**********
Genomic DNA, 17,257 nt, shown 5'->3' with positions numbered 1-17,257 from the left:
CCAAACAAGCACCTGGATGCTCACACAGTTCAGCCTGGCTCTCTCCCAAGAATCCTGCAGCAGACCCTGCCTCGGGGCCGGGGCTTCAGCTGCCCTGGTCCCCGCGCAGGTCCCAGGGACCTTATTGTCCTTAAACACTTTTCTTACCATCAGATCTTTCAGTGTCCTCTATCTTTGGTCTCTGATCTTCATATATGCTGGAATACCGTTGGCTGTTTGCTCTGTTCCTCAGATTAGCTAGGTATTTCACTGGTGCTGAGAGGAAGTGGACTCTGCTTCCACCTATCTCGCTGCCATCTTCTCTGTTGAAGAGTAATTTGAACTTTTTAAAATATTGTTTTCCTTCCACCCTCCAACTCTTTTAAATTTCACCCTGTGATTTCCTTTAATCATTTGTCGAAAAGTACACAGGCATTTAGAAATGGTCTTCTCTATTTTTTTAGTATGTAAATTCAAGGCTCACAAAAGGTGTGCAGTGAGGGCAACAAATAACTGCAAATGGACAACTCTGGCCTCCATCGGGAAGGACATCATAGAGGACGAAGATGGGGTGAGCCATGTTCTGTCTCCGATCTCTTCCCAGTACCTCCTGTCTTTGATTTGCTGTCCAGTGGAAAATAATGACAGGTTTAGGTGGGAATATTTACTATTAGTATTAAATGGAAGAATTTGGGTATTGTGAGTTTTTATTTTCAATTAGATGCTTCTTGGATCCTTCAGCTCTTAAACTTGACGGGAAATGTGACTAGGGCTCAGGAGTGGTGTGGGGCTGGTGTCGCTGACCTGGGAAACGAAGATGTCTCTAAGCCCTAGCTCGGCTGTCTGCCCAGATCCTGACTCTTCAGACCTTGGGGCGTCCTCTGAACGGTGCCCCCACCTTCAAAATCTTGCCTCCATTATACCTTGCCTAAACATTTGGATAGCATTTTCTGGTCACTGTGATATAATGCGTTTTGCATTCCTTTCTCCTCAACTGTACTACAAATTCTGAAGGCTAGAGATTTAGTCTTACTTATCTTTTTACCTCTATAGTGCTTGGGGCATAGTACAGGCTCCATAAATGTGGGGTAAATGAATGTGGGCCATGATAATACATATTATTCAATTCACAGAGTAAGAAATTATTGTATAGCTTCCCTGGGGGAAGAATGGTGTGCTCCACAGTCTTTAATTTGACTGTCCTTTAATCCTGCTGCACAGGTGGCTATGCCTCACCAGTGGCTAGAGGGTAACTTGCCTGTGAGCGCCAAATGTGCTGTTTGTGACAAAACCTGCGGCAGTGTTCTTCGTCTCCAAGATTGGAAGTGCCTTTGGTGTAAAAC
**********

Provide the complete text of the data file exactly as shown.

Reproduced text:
Genomic DNA, 17,257 nt, shown 5'->3' with positions numbered 1-17,257 from the left:
CCAAACAAGCACCTGGATGCTCACACAGTTCAGCCTGGCTCTCTCCCAAGAATCCTGCAGCAGACCCTGCCTCGGGGCCGGGGCTTCAGCTGCCCTGGTCCCCGCGCAGGTCCCAGGGACCTTATTGTCCTTAAACACTTTTCTTACCATCAGATCTTTCAGTGTCCTCTATCTTTGGTCTCTGATCTTCATATATGCTGGAATACCGTTGGCTGTTTGCTCTGTTCCTCAGATTAGCTAGGTATTTCACTGGTGCTGAGAGGAAGTGGACTCTGCTTCCACCTATCTCGCTGCCATCTTCTCTGTTGAAGAGTAATTTGAACTTTTTAAAATATTGTTTTCCTTCCACCCTCCAACTCTTTTAAATTTCACCCTGTGATTTCCTTTAATCATTTGTCGAAAAGTACACAGGCATTTAGAAATGGTCTTCTCTATTTTTTTAGTATGTAAATTCAAGGCTCACAAAAGGTGTGCAGTGAGGGCAACAAATAACTGCAAATGGACAACTCTGGCCTCCATCGGGAAGGACATCATAGAGGACGAAGATGGGGTGAGCCATGTTCTGTCTCCGATCTCTTCCCAGTACCTCCTGTCTTTGATTTGCTGTCCAGTGGAAAATAATGACAGGTTTAGGTGGGAATATTTACTATTAGTATTAAATGGAAGAATTTGGGTATTGTGAGTTTTTATTTTCAATTAGATGCTTCTTGGATCCTTCAGCTCTTAAACTTGACGGGAAATGTGACTAGGGCTCAGGAGTGGTGTGGGGCTGGTGTCGCTGACCTGGGAAACGAAGATGTCTCTAAGCCCTAGCTCGGCTGTCTGCCCAGATCCTGACTCTTCAGACCTTGGGGCGTCCTCTGAACGGTGCCCCCACCTTCAAAATCTTGCCTCCATTATACCTTGCCTAAACATTTGGATAGCATTTTCTGGTCACTGTGATATAATGCGTTTTGCATTCCTTTCTCCTCAACTGTACTACAAATTCTGAAGGCTAGAGATTTAGTCTTACTTATCTTTTTACCTCTATAGTGCTTGGGGCATAGTACAGGCTCCATAAATGTGGGGTAAATGAATGTGGGCCATGATAATACATATTATTCAATTCACAGAGTAAGAAATTATTGTATAGCTTCCCTGGGGGAAGAATGGTGTGCTCCACAGTCTTTAATTTGACTGTCCTTTAATCCTGCTGCACAGGTGGCTATGCCTCACCAGTGGCTAGAGGGTAACTTGCCTGTGAGCGCCAAATGTGCTGTTTGTGACAAAACCTGCGGCAGTGTTCTTCGTCTCCAAGATTGGAAGTGCCTTTGGTGTAAAAC